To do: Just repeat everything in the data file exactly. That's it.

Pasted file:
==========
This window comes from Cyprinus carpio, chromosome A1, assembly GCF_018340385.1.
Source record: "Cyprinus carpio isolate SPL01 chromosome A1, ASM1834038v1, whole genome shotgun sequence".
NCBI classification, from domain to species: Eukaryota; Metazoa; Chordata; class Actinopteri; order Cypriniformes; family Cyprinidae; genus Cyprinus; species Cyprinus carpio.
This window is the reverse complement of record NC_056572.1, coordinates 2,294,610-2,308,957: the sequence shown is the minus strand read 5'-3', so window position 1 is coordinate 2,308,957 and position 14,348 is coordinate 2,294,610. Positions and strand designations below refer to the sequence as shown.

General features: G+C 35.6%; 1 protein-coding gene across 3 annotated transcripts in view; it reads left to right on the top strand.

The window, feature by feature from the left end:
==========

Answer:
This window comes from Cyprinus carpio, chromosome A1, assembly GCF_018340385.1.
Source record: "Cyprinus carpio isolate SPL01 chromosome A1, ASM1834038v1, whole genome shotgun sequence".
NCBI classification, from domain to species: Eukaryota; Metazoa; Chordata; class Actinopteri; order Cypriniformes; family Cyprinidae; genus Cyprinus; species Cyprinus carpio.
This window is the reverse complement of record NC_056572.1, coordinates 2,294,610-2,308,957: the sequence shown is the minus strand read 5'-3', so window position 1 is coordinate 2,308,957 and position 14,348 is coordinate 2,294,610. Positions and strand designations below refer to the sequence as shown.

General features: G+C 35.6%; 1 protein-coding gene across 3 annotated transcripts in view; it reads left to right on the top strand.

The window, feature by feature from the left end: